Release Date: February 29th, 1940 (Chicago premiere) Directed by: Joe May Written by: Lester Cole Based on:The House of Seven Gables by Nathaniel Hawthorne Music by: Frank Skinner Cast: George Sanders, Vincent Price, Margaret Lindsay, Dick Foran, Nan Grey, Cecil Kellaway, Alan Napier
Universal Pictures, 89 Minutes
I’ve always wanted to see this movie but it’s just evaded me over the years. It was streaming on something I have, though, so I figured it was as good of a time as any to finally check it out.
Man, Vincent Price is super young in this. The only other film that I have seen where he’s actually younger is The Invisible Man Returns, which is from January of the same year. He’s also invisible throughout that picture.
This story isn’t a horror film despite Price’s penchant for those roles. Although, some in this wealthy family believe that there is a family curse and thus, make some pretty heinous and drastic decisions based off of that fear.
The family, falling on some fairly hard times, is contemplating selling their mansion. This pits the two brothers against each other. The villainous one of the two, believes that there is a fortune hidden in the house and that with it, he can survive, living life at the pampered level he’s accustomed to. With that, he frames his nice brother, played by Vincent Price, for the murder of their father. In prison, years later, Price’s Clifford meets Matthew, who is part of the family that “cursed” Clifford’s. The two actually become friends and devise a plan to clear Clifford’s name and to expose what his dastardly brother did to him and the family, since his imprisonment.
Surprisingly, a lot happens in this movie that it is just shy of 90 minutes. It’s well paced, doesn’t waste a moment and you really like the virtuous, honest characters in this. You want to see the villain get what’s coming. Plus, the performances are solid and even for still being in his twenties, Price showed great promise, here.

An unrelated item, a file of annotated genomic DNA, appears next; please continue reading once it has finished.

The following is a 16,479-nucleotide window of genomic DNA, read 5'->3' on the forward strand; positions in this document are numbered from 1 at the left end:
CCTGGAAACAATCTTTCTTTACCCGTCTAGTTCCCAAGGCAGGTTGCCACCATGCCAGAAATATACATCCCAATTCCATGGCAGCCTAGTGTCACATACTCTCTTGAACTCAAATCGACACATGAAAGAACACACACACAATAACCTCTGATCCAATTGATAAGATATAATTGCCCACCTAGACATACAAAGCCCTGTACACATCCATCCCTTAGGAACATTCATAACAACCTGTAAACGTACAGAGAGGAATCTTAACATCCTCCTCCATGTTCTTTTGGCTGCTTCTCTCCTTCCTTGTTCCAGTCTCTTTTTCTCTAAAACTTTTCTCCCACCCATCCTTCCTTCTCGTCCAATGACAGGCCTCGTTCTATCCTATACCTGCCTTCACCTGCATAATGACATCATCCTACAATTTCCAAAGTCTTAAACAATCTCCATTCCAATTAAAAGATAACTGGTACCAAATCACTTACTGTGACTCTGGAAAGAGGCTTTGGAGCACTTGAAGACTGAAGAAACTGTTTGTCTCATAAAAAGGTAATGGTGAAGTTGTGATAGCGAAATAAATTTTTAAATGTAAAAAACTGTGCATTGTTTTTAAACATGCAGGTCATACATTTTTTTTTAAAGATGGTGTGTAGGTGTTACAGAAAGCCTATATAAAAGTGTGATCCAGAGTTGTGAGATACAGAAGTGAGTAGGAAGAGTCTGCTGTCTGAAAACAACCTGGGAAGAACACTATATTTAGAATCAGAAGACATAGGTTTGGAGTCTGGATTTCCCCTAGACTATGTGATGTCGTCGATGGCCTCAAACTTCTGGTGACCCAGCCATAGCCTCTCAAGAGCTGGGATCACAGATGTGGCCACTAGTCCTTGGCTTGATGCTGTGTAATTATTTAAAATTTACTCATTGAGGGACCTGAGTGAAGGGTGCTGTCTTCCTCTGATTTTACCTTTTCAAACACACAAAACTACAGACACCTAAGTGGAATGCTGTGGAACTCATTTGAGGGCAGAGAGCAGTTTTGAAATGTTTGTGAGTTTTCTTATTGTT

I ended up liking this more than I thought I would. I didn’t expect it to be bad but it was a short, dramatic film with a young Price lacking the mileage he had by the time he became a horror icon with 1953’s House of Wax.
Also known as: The Concert Feature, Highbrowski by Stokowski, Bach to Stravinsky and Bach, The Musical Feature (working titles) Release Date: November 13th, 1940 (New York City – original roadshow version premiere) Directed by: Samuel Armstrong, James Algar, Bill Roberts, Paul Satterfield, Ben Sharpsteen, David D. Hand, Hamilton Luske, Jim Handley, Ford Beebe, T. Hee, Norman Ferguson, Wilfred Jackson Written by: Joe Grant, Dick Huemer Music by: various Cast: Leopold Stokowski, Deems Taylor (host, narrator)
Walt Disney Animation Studios, RKO Radio Pictures, 125 Minutes, 124 Minutes (2000 roadshow restoration), 80 Minutes (1942 cut), 120 Minutes (1991 VHS cut), 115 Minutes (1946 cut)
With only their third animated feature film, Walt Disney Animation Studios achieved true perfection and describing Fantasia as anything less than a masterpiece should be criminal.
Okay, hyperbolic speech aside, this is still an amazing motion picture that was, hands down, the best use of the animation medium up to its existence. Frankly, it’s still a hard movie to top and it has aged tremendously well, still being one of the greatest works of motion picture art in history, regardless of its genre or style.
Now I can see why this wouldn’t be some people’s cup of tea. But we can’t all appreciate greatness or understand the artistic and historical significance of something so old in a time where people barely have the attention span to read just a tweet.
Fantasia is an incredible motion picture, regardless of how you may feel about it, as it showcased how versatile the animation medium is while also taking it to a level that people couldn’t have fathomed in 1940.
It’s a beautiful looking film that’s meticulously crafted and executed on every level. It showcases the best animation of its time with some of the greatest musical creations in human history and it all comes together in a perfect, visually stunning, audibly pleasing and fluid composition.